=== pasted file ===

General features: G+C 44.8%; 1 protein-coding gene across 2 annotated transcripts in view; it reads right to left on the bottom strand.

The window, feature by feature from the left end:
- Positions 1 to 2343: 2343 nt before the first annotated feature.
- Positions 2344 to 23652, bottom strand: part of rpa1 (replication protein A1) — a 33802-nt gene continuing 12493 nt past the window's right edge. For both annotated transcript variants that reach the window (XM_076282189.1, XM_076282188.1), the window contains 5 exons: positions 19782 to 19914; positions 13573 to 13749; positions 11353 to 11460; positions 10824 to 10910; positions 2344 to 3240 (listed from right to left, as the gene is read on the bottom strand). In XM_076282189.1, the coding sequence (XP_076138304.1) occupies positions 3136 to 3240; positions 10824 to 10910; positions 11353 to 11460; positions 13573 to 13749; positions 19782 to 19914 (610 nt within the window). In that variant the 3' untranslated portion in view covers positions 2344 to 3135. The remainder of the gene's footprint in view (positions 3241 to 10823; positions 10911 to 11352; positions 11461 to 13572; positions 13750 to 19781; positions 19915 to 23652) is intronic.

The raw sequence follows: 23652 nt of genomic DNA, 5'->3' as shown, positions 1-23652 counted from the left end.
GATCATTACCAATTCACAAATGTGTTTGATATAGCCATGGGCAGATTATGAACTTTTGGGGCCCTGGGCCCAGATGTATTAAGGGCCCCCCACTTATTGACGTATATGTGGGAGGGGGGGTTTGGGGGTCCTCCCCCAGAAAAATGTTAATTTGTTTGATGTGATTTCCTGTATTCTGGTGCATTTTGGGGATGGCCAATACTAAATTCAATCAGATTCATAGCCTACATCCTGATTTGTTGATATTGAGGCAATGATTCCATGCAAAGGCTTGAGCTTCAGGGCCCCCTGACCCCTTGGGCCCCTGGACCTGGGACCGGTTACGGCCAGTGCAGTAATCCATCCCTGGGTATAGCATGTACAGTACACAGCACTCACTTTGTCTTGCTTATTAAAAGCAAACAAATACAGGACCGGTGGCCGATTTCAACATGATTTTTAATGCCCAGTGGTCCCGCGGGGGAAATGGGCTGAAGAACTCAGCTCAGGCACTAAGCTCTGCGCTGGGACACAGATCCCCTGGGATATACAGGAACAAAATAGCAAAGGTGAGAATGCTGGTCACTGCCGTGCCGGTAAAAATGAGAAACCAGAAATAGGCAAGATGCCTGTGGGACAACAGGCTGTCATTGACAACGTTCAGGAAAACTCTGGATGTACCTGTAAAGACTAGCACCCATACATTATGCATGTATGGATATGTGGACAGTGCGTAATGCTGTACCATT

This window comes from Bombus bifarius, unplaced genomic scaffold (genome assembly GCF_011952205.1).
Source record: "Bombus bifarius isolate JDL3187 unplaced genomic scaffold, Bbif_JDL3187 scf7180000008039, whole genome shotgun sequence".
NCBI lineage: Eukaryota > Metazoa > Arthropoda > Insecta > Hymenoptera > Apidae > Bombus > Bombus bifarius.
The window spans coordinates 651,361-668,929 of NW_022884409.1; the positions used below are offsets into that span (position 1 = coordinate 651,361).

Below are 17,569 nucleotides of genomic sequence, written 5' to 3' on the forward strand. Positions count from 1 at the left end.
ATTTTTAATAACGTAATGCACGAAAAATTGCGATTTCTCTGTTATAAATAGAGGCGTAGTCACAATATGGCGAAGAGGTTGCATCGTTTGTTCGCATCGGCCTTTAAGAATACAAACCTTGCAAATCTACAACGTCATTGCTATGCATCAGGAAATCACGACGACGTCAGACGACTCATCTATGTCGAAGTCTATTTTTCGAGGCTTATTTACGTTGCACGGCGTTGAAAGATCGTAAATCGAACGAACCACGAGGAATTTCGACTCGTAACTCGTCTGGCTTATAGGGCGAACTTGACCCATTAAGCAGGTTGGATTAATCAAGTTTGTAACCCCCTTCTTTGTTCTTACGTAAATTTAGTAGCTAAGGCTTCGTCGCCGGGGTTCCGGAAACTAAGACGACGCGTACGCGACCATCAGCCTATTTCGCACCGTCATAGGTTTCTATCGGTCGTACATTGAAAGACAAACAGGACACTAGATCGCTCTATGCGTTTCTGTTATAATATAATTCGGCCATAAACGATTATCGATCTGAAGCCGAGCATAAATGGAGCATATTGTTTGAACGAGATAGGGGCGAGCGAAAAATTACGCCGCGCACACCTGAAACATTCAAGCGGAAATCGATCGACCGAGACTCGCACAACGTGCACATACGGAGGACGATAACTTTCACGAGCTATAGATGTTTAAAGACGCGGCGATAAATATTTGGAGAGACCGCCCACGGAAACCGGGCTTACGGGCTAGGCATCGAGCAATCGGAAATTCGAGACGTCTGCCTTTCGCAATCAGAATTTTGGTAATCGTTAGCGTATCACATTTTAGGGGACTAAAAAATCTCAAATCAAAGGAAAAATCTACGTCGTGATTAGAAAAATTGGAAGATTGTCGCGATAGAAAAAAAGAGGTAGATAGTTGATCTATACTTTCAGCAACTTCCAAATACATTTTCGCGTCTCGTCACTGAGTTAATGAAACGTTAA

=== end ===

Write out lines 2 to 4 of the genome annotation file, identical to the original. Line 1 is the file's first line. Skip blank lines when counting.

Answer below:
The window, feature by feature from the left end:
- Positions 1 to 2343: 2343 nt before the first annotated feature.
- Positions 2344 to 23652, bottom strand: part of rpa1 (replication protein A1) — a 33802-nt gene continuing 12493 nt past the window's right edge. For both annotated transcript variants that reach the window (XM_076282189.1, XM_076282188.1), the window contains 5 exons: positions 19782 to 19914; positions 13573 to 13749; positions 11353 to 11460; positions 10824 to 10910; positions 2344 to 3240 (listed from right to left, as the gene is read on the bottom strand). In XM_076282189.1, the coding sequence (XP_076138304.1) occupies positions 3136 to 3240; positions 10824 to 10910; positions 11353 to 11460; positions 13573 to 13749; positions 19782 to 19914 (610 nt within the window). In that variant the 3' untranslated portion in view covers positions 2344 to 3135. The remainder of the gene's footprint in view (positions 3241 to 10823; positions 10911 to 11352; positions 11461 to 13572; positions 13750 to 19781; positions 19915 to 23652) is intronic.